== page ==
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Whispering to Dogs

January 13, 2009

 

Roxie is lulled into submission by the voice of the Dog Whisperer

Roxie is lulled into submission by the voice of the Dog Whisperer

 

Pilot loves it when the dogs bark on the box with the moving pictures

Pilot loves it when the dogs bark on the box with the moving pictures

He's a genius, I tell you

He's a genius, I tell you

 

I have a new love/obsession: The Dog Whisperer.  Ignoring the fact that ‘whisperer’ is a terrible word that sounds wrong no matter how you say it, the show is incredibly captivating.  I turned it on one morning, assuming it would make good background noise, and just couldn’t look away.  I even teared up after one particularly frightened dog’s rehabillitation.

So today I decided to work with my two dogs.  Roxie, aside from her aggression towards other dogs, gets particularly scary when the mail comes, ripping it out of the slot and flinging it across the room, snarling.  But what I realized is that she spends a good hour before the mail actually arrives tense and aggravated, just standing in front of the front door, waiting.

Today, instead of waiting for the mail to do anything, I put her leash on and then settled down in the den with her and Pilot, where we watched Cesar.  I got Roxie close to me, kept my voice and attitude completely calm, and talked to her, focusing all my energy on her.  Pilot, who is extremely jealous, actually lay down once he realized he wasn’t going to get my attention away from Roxie.  She settled in too, and at one point I had both of them sleeping next to me on the couch, pressed together.  

Anytime the signal went up in the neighborhood that there were OMGSTRANGERS, I just kept Roxie focused on me and in a sit.  After The Dog Whisperer I let them outside and threw a tennis ball for Pilot (his new favorite activity).  The mail came while we were outside, but I managed to keep Roxie from barking too much.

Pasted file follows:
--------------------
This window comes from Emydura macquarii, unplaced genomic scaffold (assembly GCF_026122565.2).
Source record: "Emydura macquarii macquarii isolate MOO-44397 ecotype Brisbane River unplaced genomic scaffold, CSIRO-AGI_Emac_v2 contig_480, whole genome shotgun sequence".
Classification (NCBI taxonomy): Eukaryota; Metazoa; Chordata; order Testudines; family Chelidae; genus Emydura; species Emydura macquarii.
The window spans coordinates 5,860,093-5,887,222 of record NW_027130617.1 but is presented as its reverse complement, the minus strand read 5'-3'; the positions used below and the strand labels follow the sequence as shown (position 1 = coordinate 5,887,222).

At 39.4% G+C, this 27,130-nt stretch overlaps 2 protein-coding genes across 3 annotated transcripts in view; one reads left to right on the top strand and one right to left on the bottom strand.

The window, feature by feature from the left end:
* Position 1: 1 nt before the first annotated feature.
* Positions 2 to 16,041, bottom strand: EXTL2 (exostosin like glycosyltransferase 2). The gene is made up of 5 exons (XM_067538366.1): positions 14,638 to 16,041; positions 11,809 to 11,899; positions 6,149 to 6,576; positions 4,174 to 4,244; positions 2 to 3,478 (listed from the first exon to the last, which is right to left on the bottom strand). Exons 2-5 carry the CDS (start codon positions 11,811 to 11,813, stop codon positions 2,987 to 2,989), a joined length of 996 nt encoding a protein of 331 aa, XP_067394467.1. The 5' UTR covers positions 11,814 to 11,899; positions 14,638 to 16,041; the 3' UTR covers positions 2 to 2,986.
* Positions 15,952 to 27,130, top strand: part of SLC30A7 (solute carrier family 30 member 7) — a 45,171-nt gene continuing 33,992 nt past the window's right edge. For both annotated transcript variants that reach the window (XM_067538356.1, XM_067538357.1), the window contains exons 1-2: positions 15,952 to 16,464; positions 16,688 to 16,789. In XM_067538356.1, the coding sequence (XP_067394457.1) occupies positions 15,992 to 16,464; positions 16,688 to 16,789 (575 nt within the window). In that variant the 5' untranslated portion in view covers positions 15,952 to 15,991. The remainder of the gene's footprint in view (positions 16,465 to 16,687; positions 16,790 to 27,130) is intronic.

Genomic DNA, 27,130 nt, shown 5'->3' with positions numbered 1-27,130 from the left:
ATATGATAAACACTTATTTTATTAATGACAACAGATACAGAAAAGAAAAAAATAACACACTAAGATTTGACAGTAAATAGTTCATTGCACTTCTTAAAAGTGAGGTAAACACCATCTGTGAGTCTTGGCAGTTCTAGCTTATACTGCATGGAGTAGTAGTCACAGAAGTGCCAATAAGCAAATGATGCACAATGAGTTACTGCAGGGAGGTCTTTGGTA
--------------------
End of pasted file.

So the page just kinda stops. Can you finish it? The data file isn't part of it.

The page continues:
I left them to get my lunch, and managed to eat my lunch without any disturbance from the canine contingent.  Now I think I have to start working them into a pack.  I realized, as I was watching the show, that I always walk Pilot and Roxie separately.  The only time they go out together is on the rare occasions my mother and I walk them together, with her walking Roxie and me walking Pilot.  Pilot obviously loves Roxie, but he was such a baby when we brought him home, and grew so fast, that I don’t think Roxie bonded to him the way she should, probably because we were so worried about training Pilot, that we didn’t think about really preparing her for his presence.   She’s not as dominant with him as she should be, which has made her snap at him if he goes for her dinner or rawhide; he should have learned by now not to even try.

Once my shoulder heals, I’m going to try taking them out together, using what I’ve learned.

And people say you can’t learn anything from T.V.

 

Quote of the Day:

“The most important thing that we have to provide every day is that we are the pack leader, that we set the rules, the boundaries and the limitations, and then we love. Most of the people, they go to get a dog because they need somebody to love. So they are going after what they need, not what the dog needs. And that, to me, creates instability immediately, and the dog sees the human as a soft energy. So they don’t follow the lovable leader or a spiritual leader; they follow a dominant one.” – Cesar Millan, The Dog Whisperer

Link of the Day: Apparently, only one space is now appropriate after a period.

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